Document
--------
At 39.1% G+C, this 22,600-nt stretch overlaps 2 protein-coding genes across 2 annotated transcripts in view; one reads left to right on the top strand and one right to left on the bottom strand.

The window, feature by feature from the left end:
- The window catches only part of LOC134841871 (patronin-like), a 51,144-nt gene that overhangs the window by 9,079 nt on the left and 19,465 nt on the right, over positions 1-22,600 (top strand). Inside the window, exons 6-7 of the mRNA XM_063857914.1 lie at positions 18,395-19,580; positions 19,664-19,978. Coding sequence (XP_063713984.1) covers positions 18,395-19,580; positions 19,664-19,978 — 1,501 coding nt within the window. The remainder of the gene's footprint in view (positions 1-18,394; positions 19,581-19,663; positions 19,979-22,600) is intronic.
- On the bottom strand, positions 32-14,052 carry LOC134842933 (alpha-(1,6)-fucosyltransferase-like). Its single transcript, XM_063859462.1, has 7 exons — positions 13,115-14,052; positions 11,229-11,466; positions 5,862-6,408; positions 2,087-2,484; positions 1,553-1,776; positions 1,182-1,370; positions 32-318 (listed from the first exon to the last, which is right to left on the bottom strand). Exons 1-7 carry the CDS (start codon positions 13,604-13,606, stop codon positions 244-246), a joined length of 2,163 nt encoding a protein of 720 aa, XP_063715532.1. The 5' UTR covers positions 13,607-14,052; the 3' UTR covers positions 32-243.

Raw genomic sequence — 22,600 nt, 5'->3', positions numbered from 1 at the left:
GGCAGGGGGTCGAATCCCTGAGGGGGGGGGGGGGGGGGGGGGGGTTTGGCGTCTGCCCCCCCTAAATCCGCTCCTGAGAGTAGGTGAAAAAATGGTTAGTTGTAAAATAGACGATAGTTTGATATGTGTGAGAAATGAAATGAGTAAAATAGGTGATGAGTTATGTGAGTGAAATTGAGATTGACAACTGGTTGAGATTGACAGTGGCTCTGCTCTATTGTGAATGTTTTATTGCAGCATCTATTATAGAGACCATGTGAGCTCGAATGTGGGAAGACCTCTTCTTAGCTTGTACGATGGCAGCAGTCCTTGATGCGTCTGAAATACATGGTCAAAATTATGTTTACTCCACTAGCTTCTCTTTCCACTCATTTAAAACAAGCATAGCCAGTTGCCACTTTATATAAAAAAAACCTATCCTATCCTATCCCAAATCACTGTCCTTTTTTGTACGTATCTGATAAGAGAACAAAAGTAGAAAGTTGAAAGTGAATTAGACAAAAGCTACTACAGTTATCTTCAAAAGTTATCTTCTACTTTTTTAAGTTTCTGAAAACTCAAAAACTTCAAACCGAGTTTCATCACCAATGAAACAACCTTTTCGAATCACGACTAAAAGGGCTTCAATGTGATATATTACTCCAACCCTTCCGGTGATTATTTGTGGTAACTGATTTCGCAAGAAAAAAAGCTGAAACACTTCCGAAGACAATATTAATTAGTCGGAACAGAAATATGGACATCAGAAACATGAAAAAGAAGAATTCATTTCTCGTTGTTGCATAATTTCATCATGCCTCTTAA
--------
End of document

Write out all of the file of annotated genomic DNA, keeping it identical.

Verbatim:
At 39.1% G+C, this 22,600-nt stretch overlaps 2 protein-coding genes across 2 annotated transcripts in view; one reads left to right on the top strand and one right to left on the bottom strand.

The window, feature by feature from the left end:
- The window catches only part of LOC134841871 (patronin-like), a 51,144-nt gene that overhangs the window by 9,079 nt on the left and 19,465 nt on the right, over positions 1-22,600 (top strand). Inside the window, exons 6-7 of the mRNA XM_063857914.1 lie at positions 18,395-19,580; positions 19,664-19,978. Coding sequence (XP_063713984.1) covers positions 18,395-19,580; positions 19,664-19,978 — 1,501 coding nt within the window. The remainder of the gene's footprint in view (positions 1-18,394; positions 19,581-19,663; positions 19,979-22,600) is intronic.
- On the bottom strand, positions 32-14,052 carry LOC134842933 (alpha-(1,6)-fucosyltransferase-like). Its single transcript, XM_063859462.1, has 7 exons — positions 13,115-14,052; positions 11,229-11,466; positions 5,862-6,408; positions 2,087-2,484; positions 1,553-1,776; positions 1,182-1,370; positions 32-318 (listed from the first exon to the last, which is right to left on the bottom strand). Exons 1-7 carry the CDS (start codon positions 13,604-13,606, stop codon positions 244-246), a joined length of 2,163 nt encoding a protein of 720 aa, XP_063715532.1. The 5' UTR covers positions 13,607-14,052; the 3' UTR covers positions 32-243.

Raw genomic sequence — 22,600 nt, 5'->3', positions numbered from 1 at the left:
GGCAGGGGGTCGAATCCCTGAGGGGGGGGGGGGGGGGGGGGGGGTTTGGCGTCTGCCCCCCCTAAATCCGCTCCTGAGAGTAGGTGAAAAAATGGTTAGTTGTAAAATAGACGATAGTTTGATATGTGTGAGAAATGAAATGAGTAAAATAGGTGATGAGTTATGTGAGTGAAATTGAGATTGACAACTGGTTGAGATTGACAGTGGCTCTGCTCTATTGTGAATGTTTTATTGCAGCATCTATTATAGAGACCATGTGAGCTCGAATGTGGGAAGACCTCTTCTTAGCTTGTACGATGGCAGCAGTCCTTGATGCGTCTGAAATACATGGTCAAAATTATGTTTACTCCACTAGCTTCTCTTTCCACTCATTTAAAACAAGCATAGCCAGTTGCCACTTTATATAAAAAAAACCTATCCTATCCTATCCCAAATCACTGTCCTTTTTTGTACGTATCTGATAAGAGAACAAAAGTAGAAAGTTGAAAGTGAATTAGACAAAAGCTACTACAGTTATCTTCAAAAGTTATCTTCTACTTTTTTAAGTTTCTGAAAACTCAAAAACTTCAAACCGAGTTTCATCACCAATGAAACAACCTTTTCGAATCACGACTAAAAGGGCTTCAATGTGATATATTACTCCAACCCTTCCGGTGATTATTTGTGGTAACTGATTTCGCAAGAAAAAAAGCTGAAACACTTCCGAAGACAATATTAATTAGTCGGAACAGAAATATGGACATCAGAAACATGAAAAAGAAGAATTCATTTCTCGTTGTTGCATAATTTCATCATGCCTCTTAA